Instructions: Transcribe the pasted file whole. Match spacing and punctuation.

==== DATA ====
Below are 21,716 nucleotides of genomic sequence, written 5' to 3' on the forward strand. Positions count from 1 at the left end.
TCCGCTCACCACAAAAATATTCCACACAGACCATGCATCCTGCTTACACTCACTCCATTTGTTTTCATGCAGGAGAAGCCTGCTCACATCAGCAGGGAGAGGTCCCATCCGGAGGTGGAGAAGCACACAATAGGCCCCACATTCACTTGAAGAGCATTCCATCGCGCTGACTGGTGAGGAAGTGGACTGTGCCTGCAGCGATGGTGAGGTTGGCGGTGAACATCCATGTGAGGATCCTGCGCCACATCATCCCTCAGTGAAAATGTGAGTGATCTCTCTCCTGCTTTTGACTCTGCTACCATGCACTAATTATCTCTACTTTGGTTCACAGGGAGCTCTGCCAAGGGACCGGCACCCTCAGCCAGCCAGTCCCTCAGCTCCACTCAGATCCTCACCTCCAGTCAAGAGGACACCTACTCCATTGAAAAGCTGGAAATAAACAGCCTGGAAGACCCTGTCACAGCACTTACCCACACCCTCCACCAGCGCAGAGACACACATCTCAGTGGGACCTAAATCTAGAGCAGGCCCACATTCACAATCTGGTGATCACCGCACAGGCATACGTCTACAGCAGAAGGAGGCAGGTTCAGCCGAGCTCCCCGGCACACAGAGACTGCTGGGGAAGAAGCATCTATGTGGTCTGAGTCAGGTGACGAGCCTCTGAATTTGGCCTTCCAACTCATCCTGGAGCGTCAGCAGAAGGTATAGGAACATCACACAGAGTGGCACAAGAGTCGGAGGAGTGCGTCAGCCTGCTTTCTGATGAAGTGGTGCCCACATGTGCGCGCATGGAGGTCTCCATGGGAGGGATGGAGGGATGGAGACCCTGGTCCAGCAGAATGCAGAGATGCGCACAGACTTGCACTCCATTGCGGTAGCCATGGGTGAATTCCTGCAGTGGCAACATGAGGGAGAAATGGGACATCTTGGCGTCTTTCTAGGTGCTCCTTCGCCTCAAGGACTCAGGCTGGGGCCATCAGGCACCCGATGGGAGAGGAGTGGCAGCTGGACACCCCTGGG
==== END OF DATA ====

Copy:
Below are 21,716 nucleotides of genomic sequence, written 5' to 3' on the forward strand. Positions count from 1 at the left end.
TCCGCTCACCACAAAAATATTCCACACAGACCATGCATCCTGCTTACACTCACTCCATTTGTTTTCATGCAGGAGAAGCCTGCTCACATCAGCAGGGAGAGGTCCCATCCGGAGGTGGAGAAGCACACAATAGGCCCCACATTCACTTGAAGAGCATTCCATCGCGCTGACTGGTGAGGAAGTGGACTGTGCCTGCAGCGATGGTGAGGTTGGCGGTGAACATCCATGTGAGGATCCTGCGCCACATCATCCCTCAGTGAAAATGTGAGTGATCTCTCTCCTGCTTTTGACTCTGCTACCATGCACTAATTATCTCTACTTTGGTTCACAGGGAGCTCTGCCAAGGGACCGGCACCCTCAGCCAGCCAGTCCCTCAGCTCCACTCAGATCCTCACCTCCAGTCAAGAGGACACCTACTCCATTGAAAAGCTGGAAATAAACAGCCTGGAAGACCCTGTCACAGCACTTACCCACACCCTCCACCAGCGCAGAGACACACATCTCAGTGGGACCTAAATCTAGAGCAGGCCCACATTCACAATCTGGTGATCACCGCACAGGCATACGTCTACAGCAGAAGGAGGCAGGTTCAGCCGAGCTCCCCGGCACACAGAGACTGCTGGGGAAGAAGCATCTATGTGGTCTGAGTCAGGTGACGAGCCTCTGAATTTGGCCTTCCAACTCATCCTGGAGCGTCAGCAGAAGGTATAGGAACATCACACAGAGTGGCACAAGAGTCGGAGGAGTGCGTCAGCCTGCTTTCTGATGAAGTGGTGCCCACATGTGCGCGCATGGAGGTCTCCATGGGAGGGATGGAGGGATGGAGACCCTGGTCCAGCAGAATGCAGAGATGCGCACAGACTTGCACTCCATTGCGGTAGCCATGGGTGAATTCCTGCAGTGGCAACATGAGGGAGAAATGGGACATCTTGGCGTCTTTCTAGGTGCTCCTTCGCCTCAAGGACTCAGGCTGGGGCCATCAGGCACCCGATGGGAGAGGAGTGGCAGCTGGACACCCCTGGG